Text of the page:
The database of forced labourers in Norway is intended as a living database which, in addition to the basic data and the employee registration card in Norway, also contains other information. We would like to gradually publish here short biographical stories of the forcibly deployed workers, as well as period photographs and materials from the period of their deployment in Norway and from their life after the war.
If you want your father, grandfather, great-grandfather or uncle to have his story in the database, contact us. We usually ask the family for basic biographical, professional and family information. Based on this information and our data, we will process the text of the biography, which we will enrich - if available - with photographs and other documents from Norway.
You can be inspired, for example, by the following published personal stories (as of April 2, 2021):
Antonín Holub (* 1919 - † 2010) was born into a Catholic family with five children in Luka nad Jihlavou. In 1935 he entered the apprenticeship of a painting company, where he worked until 1942. He was temporarily unemployed, and for this reason on November 3, 1942 he received a summons from the labor office in Jihlava to retrain for the Third Reich. In three days he was on a train to Berlin, where he was assigned to work for Organisation Todt in Norway, Trondheim, the German painting firm Hans Hemmer.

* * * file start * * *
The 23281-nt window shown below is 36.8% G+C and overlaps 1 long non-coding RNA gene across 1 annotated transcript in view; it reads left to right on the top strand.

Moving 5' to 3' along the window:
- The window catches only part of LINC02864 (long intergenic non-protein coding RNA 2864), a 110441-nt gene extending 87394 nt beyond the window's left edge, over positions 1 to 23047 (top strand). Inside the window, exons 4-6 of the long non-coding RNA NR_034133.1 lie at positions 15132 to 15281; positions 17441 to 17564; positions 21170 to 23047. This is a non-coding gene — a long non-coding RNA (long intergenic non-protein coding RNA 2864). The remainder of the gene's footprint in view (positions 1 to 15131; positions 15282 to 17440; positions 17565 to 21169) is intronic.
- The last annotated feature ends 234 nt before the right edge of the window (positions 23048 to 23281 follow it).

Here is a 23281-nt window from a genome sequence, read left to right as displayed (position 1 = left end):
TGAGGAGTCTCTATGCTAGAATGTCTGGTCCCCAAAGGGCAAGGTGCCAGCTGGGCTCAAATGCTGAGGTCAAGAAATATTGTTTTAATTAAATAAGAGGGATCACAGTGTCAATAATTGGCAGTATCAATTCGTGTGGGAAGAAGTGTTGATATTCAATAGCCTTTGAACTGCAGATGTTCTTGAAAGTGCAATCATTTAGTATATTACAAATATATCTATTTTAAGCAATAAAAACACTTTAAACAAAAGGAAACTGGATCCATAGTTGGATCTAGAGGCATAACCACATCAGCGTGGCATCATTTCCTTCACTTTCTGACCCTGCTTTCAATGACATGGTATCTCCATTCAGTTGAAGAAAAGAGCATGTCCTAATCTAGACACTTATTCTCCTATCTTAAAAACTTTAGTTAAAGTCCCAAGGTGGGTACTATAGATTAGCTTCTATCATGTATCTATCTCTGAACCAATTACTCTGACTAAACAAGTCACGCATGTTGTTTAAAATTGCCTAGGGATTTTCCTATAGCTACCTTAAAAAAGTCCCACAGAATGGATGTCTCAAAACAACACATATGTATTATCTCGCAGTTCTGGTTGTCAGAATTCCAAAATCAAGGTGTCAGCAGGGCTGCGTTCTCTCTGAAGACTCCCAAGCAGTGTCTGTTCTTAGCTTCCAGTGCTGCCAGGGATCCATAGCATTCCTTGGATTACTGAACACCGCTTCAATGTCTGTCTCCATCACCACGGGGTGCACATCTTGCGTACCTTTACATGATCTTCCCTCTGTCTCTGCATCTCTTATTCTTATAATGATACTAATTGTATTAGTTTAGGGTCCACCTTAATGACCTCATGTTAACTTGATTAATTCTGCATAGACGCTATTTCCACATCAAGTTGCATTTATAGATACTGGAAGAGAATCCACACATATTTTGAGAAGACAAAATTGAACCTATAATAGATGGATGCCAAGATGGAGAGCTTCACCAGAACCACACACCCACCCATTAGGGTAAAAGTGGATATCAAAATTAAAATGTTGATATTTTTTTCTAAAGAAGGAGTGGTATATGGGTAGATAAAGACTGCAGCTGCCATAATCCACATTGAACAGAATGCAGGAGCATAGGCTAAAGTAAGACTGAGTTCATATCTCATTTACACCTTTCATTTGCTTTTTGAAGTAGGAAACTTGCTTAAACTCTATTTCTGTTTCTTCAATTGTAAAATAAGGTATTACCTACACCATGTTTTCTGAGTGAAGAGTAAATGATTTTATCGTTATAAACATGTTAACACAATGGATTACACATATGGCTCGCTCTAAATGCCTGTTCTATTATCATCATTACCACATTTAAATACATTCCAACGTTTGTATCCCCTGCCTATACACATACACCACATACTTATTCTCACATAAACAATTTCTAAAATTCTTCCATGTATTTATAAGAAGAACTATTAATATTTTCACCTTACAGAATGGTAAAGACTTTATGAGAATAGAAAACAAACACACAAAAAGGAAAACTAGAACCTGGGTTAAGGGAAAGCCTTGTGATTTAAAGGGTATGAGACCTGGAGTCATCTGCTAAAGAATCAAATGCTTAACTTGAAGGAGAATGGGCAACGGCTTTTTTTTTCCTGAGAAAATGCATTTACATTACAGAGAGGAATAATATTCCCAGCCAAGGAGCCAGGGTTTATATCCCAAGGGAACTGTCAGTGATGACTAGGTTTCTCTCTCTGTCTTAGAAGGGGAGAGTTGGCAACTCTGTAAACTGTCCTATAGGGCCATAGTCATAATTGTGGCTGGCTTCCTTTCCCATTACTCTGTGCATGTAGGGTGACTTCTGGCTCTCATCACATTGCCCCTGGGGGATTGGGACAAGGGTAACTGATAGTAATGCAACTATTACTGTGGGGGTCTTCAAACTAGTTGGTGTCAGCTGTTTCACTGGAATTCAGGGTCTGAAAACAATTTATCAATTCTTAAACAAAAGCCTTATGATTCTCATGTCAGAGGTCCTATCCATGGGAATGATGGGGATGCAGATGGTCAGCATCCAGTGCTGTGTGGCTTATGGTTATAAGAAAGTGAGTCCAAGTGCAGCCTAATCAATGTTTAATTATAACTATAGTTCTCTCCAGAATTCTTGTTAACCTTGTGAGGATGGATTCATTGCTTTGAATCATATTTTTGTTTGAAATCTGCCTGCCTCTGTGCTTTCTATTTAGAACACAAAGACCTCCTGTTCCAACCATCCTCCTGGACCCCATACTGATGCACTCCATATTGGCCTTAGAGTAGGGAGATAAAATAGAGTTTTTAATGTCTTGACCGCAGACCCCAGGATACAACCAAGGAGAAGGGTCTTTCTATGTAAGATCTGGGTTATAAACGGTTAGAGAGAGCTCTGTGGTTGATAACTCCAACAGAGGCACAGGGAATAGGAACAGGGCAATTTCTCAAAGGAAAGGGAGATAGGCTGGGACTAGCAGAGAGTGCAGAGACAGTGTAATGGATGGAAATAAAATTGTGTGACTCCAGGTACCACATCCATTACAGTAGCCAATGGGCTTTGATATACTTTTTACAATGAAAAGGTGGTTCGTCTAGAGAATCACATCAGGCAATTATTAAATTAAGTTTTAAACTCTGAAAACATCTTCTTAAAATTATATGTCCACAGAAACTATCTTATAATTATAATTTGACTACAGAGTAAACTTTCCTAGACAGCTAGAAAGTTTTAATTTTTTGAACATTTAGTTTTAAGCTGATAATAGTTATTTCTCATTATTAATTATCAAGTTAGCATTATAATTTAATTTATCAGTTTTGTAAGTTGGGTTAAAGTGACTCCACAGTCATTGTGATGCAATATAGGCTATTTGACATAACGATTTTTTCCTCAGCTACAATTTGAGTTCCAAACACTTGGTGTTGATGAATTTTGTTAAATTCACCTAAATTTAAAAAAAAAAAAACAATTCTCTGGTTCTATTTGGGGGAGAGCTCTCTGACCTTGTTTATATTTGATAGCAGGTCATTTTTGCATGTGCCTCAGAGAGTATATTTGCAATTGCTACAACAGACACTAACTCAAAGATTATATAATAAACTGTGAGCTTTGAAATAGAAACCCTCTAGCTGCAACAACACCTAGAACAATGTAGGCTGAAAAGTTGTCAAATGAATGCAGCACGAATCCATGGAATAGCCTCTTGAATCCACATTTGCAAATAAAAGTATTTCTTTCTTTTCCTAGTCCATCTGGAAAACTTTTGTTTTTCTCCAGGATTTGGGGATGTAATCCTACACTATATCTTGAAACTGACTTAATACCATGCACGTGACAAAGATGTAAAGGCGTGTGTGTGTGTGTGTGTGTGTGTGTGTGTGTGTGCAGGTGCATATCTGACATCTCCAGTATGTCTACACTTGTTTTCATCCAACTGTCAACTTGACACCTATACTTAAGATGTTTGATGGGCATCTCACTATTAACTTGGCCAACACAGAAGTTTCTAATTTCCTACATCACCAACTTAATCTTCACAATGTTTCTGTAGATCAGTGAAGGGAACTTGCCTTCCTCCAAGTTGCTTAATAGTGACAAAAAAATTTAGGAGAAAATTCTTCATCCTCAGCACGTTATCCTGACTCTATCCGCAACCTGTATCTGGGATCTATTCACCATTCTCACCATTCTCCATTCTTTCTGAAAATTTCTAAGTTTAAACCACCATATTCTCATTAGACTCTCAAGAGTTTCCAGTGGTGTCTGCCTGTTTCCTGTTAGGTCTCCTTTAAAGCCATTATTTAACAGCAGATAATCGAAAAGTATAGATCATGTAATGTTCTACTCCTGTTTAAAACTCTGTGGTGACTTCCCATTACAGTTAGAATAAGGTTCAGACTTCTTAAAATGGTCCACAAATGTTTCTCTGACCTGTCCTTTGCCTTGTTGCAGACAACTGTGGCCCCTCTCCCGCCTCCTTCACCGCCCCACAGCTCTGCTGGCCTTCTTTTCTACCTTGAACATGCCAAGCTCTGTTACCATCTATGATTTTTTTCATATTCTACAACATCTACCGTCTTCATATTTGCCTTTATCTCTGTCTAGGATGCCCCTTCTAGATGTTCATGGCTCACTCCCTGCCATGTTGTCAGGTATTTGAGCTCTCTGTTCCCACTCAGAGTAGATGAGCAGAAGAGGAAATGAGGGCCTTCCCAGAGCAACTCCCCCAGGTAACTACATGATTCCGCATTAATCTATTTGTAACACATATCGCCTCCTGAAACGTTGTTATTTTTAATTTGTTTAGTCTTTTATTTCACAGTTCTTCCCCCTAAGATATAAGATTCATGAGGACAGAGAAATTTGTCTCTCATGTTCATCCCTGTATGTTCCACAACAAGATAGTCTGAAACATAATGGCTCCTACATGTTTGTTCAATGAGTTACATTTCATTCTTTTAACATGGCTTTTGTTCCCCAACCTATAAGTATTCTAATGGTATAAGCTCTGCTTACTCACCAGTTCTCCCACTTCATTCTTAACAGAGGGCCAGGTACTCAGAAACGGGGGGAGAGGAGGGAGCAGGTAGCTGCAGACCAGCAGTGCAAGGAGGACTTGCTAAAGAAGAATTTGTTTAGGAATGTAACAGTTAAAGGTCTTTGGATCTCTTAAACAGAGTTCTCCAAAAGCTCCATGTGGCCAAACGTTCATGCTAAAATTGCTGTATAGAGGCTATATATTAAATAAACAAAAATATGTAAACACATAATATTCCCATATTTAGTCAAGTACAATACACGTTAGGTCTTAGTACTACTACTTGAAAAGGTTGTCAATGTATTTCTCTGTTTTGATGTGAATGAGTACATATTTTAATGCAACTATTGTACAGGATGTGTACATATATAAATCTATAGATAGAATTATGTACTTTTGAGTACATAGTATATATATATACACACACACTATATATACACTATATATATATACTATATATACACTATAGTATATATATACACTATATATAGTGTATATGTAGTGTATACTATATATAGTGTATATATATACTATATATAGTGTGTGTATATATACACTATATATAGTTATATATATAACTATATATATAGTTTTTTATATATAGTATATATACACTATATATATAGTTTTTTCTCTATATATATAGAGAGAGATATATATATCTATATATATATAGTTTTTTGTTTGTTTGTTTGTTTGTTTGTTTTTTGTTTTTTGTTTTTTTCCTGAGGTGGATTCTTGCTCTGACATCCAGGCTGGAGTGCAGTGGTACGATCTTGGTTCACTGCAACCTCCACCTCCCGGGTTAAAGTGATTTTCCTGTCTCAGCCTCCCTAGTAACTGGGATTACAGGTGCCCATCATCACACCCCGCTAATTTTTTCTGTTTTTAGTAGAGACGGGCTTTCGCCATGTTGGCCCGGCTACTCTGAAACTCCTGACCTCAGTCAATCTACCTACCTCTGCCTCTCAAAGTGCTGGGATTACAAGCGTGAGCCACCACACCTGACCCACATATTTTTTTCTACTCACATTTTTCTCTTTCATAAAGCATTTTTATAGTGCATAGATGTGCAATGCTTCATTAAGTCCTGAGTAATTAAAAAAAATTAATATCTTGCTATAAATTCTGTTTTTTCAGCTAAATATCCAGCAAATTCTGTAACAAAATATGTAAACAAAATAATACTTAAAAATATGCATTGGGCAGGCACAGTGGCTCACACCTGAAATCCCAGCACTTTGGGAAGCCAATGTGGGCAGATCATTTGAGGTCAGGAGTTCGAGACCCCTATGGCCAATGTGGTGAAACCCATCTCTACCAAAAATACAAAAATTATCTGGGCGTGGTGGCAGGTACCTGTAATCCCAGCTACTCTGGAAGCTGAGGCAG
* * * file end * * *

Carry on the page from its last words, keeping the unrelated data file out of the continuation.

Josef Lébl (* 1922 - † 1991) was born as the fourth of six children to a peasant family in the village of Řitka (Prague-West District). In 1939 he trained as a business guide and worked in a shop near Čumrdy in Černošice. On November 2, 1942, he was called, like many of his peers, to work in the Third Reich. One week later, he found out in Berlin that he had been assigned to the German company Georg Wendel to work in Trondheim, Norway. He arrived there a month later and worked as an auxiliary worker, later as a welder and air ventilation fitter. The company, which employed four German masters and twenty Czech workers, sent him on short-term bunker construction work around Trondheim, but also to Hemne, Kristiansund and Ålesund. He worked in Norway for almost two years before being deported from Norway to Berlin at the end of October 1944 together with other Czechoslovaks. He returned home, hid temporarily, and found a job as a forest worker. He apparently found himself at the interrogation in Prague at Pankrác for a statement.
Václav Bayer (* 1922 - † 1987) was born in Bernartice nad Odrou near Nový Jičín. He trained as a painter. His birthplace was annexed to the Third Reich after the Munich Agreement. In April 1942 he went to work in Norway. He was assigned to the company Adolf Betzel operating around Narvik. In September 1944, he crossed the border into Sweden, where he joined the Czechoslovak. authorities. On May 8, 1945, he flew to Britain and later joined the foreign army. He returned to his homeland at the end of September 1945. He was released from military service in January 1946. He then worked in Vagónka Studénka and worked as a successful volleyball coach. In 1977, he was paralyzed by a stroke. He died in 1987. His descendants now live in Studénka.